Vive la France: Paris Liberated 75 Years Ago

Paris was freed from Nazi occupation 75 years ago on August 25, 1944. The Germans took over Paris on June 14, 1940, leading to France’s signing an armistice with Germany and a puppet government’s establishment in France. Gen. Charles de Gaulle continued to lead the Free French in resistance to German rule. The French 2nd Armored Division, formed in London at the end of 1943, arrived in Normandy in August 1944, and on the 19th, the French Resistance began its uprising against the Germans. Gen. Jacques-Philippe Leclerc led the Armored Division into the city, reaching its center shortly before midnight on the 24th. By the morning of Aug. 25, 1944, Paris was free.

Two Hope history professors can expertly speak about this momentous day and its after-effects.

Dr. Lauren Janes, associate professor of history, researches and writes about the history of French imperialism and French food history. She can especially address the importance of the French colonies and French colonial subjects to the Free French forces. Janes leads a May Term to Paris every year and teaches about modern French imperialism and French history in the 20th century.

Dr. Fred Johnson III, associate professor of history, teaches about modern European history, U.S. military history, and the history of U.S. foreign policy. He can especially address America’s WWII strategic bombing campaign, the complexities and challenges of the Grand Alliance against the Axis powers, and the U.S.’s involvement in D-Day and the liberation of Europe.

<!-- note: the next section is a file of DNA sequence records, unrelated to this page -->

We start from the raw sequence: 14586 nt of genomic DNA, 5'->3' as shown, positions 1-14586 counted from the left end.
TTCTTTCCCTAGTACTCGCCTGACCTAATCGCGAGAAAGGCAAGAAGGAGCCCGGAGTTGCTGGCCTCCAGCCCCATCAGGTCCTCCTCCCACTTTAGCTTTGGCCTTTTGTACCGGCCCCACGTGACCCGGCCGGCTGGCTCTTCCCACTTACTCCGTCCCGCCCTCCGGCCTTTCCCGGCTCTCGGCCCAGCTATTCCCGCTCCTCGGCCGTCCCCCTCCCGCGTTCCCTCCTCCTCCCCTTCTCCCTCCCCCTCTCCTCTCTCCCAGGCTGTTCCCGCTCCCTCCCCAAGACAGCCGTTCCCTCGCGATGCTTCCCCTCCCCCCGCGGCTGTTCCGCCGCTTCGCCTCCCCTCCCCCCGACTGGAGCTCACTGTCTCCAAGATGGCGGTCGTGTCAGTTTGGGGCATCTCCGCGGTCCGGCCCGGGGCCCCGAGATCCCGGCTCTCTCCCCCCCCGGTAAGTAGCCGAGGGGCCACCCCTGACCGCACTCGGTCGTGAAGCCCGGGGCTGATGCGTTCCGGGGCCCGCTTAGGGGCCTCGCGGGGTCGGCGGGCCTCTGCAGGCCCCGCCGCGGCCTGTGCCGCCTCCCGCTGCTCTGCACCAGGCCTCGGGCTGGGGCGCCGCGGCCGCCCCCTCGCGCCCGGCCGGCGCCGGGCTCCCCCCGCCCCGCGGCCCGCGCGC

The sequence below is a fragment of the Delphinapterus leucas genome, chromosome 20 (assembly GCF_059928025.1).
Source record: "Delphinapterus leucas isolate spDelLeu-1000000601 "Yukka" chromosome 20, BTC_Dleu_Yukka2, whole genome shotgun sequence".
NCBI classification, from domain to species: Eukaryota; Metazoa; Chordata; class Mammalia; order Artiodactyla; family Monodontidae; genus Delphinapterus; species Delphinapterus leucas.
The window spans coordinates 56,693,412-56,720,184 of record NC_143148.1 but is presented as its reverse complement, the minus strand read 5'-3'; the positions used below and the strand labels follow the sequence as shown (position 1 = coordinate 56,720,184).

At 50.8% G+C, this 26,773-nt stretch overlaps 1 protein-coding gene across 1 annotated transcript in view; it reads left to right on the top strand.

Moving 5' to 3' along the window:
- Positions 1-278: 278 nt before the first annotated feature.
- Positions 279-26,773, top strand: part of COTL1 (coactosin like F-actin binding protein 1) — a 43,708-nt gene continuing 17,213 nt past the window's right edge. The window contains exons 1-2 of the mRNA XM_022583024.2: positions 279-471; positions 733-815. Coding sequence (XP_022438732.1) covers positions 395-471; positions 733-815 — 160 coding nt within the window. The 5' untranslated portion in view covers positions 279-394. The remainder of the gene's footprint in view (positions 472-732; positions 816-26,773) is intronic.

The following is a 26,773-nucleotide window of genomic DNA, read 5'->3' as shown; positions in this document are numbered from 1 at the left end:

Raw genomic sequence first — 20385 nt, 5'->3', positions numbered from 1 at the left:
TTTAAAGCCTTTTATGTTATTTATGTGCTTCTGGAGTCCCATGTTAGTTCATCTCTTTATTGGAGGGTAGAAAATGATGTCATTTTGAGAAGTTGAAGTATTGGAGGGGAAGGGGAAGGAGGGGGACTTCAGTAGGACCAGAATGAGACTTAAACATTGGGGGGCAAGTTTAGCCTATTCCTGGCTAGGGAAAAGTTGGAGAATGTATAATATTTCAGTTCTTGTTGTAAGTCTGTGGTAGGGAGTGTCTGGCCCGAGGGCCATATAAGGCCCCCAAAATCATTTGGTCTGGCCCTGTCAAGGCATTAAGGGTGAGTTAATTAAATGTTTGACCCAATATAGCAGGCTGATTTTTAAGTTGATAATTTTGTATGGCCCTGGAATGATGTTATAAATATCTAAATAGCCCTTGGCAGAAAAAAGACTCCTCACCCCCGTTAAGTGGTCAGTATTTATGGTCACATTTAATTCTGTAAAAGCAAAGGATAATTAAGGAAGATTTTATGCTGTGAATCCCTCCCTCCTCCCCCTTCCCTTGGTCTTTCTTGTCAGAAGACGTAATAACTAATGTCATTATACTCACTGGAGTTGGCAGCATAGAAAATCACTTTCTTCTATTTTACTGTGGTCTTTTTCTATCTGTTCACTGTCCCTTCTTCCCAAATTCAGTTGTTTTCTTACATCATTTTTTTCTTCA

Food History at Thanksgiving Time

Thanksgiving Day is a day for people to remember all that they’re thankful for and to celebrate that gratitude with friends and family. It’s also a day when food and feasting take center stage on tables (and in stomachs) across the country. But where did much of our food originate and what is its place in history beyond the United States? Global food history and food identity are unique topics which Dr. Lauren Janes can address at this food-centric time of year.

Dr. Lauren Janes

Janes, associate professor of history at Hope, is a food history scholar and the author of one book on the subject with another forthcoming in 2020. Her first book, Colonial Food in Interwar France: The Taste of Empire, was published in 2016 by Bloomsbury Academic. Her next text, Nourishing the World: A Global History in Three Foods and One Dish, is currently under contract for Hackett Press and in the writing stages by Janes. She often weaves lessons about how different foods affected world history into her classes at Hope and in her May Term course in Paris as well.